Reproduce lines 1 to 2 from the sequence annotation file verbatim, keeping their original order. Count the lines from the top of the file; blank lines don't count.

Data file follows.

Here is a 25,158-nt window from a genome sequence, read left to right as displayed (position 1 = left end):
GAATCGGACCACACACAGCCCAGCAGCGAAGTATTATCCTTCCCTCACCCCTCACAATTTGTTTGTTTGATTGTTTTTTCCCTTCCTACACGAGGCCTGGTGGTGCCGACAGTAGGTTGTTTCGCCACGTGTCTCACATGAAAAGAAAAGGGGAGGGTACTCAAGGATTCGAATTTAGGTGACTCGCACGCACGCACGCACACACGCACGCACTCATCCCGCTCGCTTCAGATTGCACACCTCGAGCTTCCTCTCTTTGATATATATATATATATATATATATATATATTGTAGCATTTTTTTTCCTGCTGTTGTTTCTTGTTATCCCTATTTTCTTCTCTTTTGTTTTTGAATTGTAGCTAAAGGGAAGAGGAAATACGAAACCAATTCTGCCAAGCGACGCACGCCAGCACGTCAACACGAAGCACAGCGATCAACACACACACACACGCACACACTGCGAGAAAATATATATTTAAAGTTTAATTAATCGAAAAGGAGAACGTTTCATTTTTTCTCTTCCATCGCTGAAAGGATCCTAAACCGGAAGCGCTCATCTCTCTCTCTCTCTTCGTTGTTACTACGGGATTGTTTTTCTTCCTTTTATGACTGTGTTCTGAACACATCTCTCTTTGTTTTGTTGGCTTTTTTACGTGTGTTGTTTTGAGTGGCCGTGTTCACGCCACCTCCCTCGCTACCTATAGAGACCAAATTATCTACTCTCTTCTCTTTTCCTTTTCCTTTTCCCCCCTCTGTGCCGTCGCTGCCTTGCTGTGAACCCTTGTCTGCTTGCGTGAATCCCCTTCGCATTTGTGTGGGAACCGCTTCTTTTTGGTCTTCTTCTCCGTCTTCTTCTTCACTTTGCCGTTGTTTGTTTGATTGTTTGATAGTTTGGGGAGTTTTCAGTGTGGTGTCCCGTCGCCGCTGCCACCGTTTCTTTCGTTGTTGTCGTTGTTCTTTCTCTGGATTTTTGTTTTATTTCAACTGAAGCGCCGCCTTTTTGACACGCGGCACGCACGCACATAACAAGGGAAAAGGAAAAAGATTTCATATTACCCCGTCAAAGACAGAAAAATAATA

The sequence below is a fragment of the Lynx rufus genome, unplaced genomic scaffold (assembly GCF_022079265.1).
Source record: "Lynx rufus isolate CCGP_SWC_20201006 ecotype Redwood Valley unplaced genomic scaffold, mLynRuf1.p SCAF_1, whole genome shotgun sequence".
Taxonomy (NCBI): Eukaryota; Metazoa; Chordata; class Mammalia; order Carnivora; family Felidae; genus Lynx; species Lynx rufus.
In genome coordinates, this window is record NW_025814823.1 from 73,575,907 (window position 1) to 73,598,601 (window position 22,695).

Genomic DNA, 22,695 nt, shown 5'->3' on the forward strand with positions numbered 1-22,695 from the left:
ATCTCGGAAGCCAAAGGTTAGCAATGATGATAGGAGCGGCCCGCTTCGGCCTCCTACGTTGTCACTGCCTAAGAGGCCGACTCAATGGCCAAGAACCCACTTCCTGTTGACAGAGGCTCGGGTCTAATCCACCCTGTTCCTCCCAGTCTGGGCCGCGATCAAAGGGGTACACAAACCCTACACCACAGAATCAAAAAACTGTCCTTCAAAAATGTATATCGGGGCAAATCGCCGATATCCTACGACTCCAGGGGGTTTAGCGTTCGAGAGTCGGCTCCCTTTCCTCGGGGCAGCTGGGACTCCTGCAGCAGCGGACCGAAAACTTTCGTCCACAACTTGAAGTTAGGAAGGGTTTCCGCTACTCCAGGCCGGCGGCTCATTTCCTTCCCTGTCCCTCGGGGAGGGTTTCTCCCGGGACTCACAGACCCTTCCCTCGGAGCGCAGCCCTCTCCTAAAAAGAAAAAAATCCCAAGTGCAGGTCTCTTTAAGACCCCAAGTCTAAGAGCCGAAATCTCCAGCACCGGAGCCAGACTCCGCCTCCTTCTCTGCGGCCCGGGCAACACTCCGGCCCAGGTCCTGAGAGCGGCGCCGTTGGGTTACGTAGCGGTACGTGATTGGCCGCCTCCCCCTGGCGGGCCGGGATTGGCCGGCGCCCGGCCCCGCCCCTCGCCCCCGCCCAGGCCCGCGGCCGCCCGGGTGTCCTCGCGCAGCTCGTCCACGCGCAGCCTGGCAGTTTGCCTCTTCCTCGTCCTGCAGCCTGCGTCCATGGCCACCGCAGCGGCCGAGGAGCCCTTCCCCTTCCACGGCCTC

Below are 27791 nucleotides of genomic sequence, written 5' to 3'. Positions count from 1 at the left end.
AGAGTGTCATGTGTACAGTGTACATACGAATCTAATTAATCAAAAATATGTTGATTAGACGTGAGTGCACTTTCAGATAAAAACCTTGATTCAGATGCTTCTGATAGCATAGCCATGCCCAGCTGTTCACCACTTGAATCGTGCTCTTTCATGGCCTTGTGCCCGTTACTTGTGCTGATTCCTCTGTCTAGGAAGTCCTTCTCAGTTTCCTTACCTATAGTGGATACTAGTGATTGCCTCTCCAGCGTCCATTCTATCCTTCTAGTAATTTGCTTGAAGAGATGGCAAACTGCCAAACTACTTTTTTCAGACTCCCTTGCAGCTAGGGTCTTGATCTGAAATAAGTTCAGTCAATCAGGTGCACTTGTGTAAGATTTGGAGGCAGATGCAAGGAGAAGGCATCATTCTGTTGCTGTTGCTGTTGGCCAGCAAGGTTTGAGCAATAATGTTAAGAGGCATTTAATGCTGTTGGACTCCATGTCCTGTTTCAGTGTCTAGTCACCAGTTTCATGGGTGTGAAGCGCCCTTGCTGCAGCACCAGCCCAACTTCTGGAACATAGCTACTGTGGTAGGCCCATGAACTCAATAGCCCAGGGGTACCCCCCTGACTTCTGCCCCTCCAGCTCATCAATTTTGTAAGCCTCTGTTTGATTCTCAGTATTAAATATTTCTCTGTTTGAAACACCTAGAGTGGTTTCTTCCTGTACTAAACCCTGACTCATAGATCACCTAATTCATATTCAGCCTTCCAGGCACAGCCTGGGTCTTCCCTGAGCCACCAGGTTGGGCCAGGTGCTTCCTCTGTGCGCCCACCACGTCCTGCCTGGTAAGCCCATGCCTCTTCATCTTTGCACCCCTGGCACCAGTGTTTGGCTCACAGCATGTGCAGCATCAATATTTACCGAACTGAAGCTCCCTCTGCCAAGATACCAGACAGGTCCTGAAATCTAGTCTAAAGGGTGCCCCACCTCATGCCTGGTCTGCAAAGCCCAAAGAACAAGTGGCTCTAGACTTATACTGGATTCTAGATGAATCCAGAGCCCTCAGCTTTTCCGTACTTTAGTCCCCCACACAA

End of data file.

Here is a 25,158-nt window from a genome sequence, read left to right as displayed (position 1 = left end):
GAATCGGACCACACACAGCCCAGCAGCGAAGTATTATCCTTCCCTCACCCCTCACAATTTGTTTGTTTGATTGTTTTTTCCCTTCCTACACGAGGCCTGGTGGTGCCGACAGTAGGTTGTTTCGCCACGTGTCTCACATGAAAAGAAAAGGGGAGGGTACTCAAGGATTCGAATTTAGGTGACTCGCACGCACGCACGCACACACGCACGCACTCATCCCGCTCGCTTCAGATTGCACACCTCGAGCTTCCTCTCTTTGATATATATATATATATATATATATATATATTGTAGCATTTTTTTTCCTGCTGTTGTTTCTTGTTATCCCTATTTTCTTCTCTTTTGTTTTTGAATTGTAGCTAAAGGGAAGAGGAAATACGAAACCAATTCTGCCAAGCGACGCACGCCAGCACGTCAACACGAAGCACAGCGATCAACACACACACACACGCACACACTGCGAGAAAATATATATTTAAAGTTTAATTAATCGAAAAGGAGAACGTTTCATTTTTTCTCTTCCATCGCTGAAAGGATCCTAAACCGGAAGCGCTCATCTCTCTCTCTCTCTTCGTTGTTACTACGGGATTGTTTTTCTTCCTTTTATGACTGTGTTCTGAACACATCTCTCTTTGTTTTGTTGGCTTTTTTACGTGTGTTGTTTTGAGTGGCCGTGTTCACGCCACCTCCCTCGCTACCTATAGAGACCAAATTATCTACTCTCTTCTCTTTTCCTTTTCCTTTTCCCCCCTCTGTGCCGTCGCTGCCTTGCTGTGAACCCTTGTCTGCTTGCGTGAATCCCCTTCGCATTTGTGTGGGAACCGCTTCTTTTTGGTCTTCTTCTCCGTCTTCTTCTTCACTTTGCCGTTGTTTGTTTGATTGTTTGATAGTTTGGGGAGTTTTCAGTGTGGTGTCCCGTCGCCGCTGCCACCGTTTCTTTCGTTGTTGTCGTTGTTCTTTCTCTGGATTTTTGTTTTATTTCAACTGAAGCGCCGCCTTTTTGACACGCGGCACGCACGCACATAACAAGGGAAAAGGAAAAAGATTTCATATTACCCCGTCAAAGACAGAAAAATAATA